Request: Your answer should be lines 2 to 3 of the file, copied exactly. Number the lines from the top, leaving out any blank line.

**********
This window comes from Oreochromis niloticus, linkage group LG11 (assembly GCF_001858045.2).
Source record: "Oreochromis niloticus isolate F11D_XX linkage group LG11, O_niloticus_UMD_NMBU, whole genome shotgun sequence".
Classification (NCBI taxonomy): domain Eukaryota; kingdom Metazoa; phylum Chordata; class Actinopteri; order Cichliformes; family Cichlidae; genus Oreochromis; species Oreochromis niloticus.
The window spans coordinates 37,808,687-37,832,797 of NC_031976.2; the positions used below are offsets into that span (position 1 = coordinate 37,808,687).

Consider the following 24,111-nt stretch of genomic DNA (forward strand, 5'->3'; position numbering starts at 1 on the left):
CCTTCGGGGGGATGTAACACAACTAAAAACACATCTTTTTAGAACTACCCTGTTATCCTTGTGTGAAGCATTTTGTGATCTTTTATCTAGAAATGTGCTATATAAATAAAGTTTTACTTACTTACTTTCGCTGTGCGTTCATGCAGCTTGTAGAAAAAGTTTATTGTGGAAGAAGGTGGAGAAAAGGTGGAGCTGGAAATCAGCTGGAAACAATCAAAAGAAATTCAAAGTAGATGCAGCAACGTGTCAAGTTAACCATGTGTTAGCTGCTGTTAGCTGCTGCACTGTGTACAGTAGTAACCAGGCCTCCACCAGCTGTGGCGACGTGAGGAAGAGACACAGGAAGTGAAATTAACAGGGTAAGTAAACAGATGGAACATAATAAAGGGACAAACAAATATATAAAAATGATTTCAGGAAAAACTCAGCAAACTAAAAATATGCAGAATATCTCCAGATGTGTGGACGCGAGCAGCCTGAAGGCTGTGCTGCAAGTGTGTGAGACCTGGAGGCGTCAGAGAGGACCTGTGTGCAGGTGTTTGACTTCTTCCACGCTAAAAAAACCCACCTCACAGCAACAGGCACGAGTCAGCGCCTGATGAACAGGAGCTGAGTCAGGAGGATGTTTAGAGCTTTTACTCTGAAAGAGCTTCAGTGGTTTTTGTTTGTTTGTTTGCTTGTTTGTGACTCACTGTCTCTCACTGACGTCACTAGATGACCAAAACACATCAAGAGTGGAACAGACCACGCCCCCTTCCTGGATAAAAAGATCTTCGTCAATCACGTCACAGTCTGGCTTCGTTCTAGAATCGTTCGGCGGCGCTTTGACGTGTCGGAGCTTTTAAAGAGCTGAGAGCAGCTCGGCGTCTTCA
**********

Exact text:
Source record: "Oreochromis niloticus isolate F11D_XX linkage group LG11, O_niloticus_UMD_NMBU, whole genome shotgun sequence".
Classification (NCBI taxonomy): domain Eukaryota; kingdom Metazoa; phylum Chordata; class Actinopteri; order Cichliformes; family Cichlidae; genus Oreochromis; species Oreochromis niloticus.